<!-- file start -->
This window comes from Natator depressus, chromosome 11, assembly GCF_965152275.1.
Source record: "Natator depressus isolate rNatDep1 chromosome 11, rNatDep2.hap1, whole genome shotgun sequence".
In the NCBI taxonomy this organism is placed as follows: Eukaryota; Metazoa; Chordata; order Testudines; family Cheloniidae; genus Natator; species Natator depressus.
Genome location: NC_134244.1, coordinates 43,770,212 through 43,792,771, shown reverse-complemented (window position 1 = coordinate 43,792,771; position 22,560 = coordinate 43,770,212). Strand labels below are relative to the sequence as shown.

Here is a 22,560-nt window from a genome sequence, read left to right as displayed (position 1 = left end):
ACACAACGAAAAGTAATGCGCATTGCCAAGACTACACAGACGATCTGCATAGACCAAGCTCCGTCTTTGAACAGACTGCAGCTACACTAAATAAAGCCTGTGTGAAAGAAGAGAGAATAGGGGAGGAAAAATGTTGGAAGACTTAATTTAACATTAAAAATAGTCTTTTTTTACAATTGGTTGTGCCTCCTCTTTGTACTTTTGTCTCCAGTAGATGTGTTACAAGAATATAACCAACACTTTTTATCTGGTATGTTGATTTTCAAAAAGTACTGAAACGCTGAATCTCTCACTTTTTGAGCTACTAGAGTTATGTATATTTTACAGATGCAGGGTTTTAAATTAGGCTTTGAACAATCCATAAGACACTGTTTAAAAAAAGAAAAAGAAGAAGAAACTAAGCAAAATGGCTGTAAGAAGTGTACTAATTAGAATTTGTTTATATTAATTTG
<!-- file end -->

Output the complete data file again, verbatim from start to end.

This window comes from Natator depressus, chromosome 11, assembly GCF_965152275.1.
Source record: "Natator depressus isolate rNatDep1 chromosome 11, rNatDep2.hap1, whole genome shotgun sequence".
In the NCBI taxonomy this organism is placed as follows: Eukaryota; Metazoa; Chordata; order Testudines; family Cheloniidae; genus Natator; species Natator depressus.
Genome location: NC_134244.1, coordinates 43,770,212 through 43,792,771, shown reverse-complemented (window position 1 = coordinate 43,792,771; position 22,560 = coordinate 43,770,212). Strand labels below are relative to the sequence as shown.

Here is a 22,560-nt window from a genome sequence, read left to right as displayed (position 1 = left end):
ACACAACGAAAAGTAATGCGCATTGCCAAGACTACACAGACGATCTGCATAGACCAAGCTCCGTCTTTGAACAGACTGCAGCTACACTAAATAAAGCCTGTGTGAAAGAAGAGAGAATAGGGGAGGAAAAATGTTGGAAGACTTAATTTAACATTAAAAATAGTCTTTTTTTACAATTGGTTGTGCCTCCTCTTTGTACTTTTGTCTCCAGTAGATGTGTTACAAGAATATAACCAACACTTTTTATCTGGTATGTTGATTTTCAAAAAGTACTGAAACGCTGAATCTCTCACTTTTTGAGCTACTAGAGTTATGTATATTTTACAGATGCAGGGTTTTAAATTAGGCTTTGAACAATCCATAAGACACTGTTTAAAAAAAGAAAAAGAAGAAGAAACTAAGCAAAATGGCTGTAAGAAGTGTACTAATTAGAATTTGTTTATATTAATTTG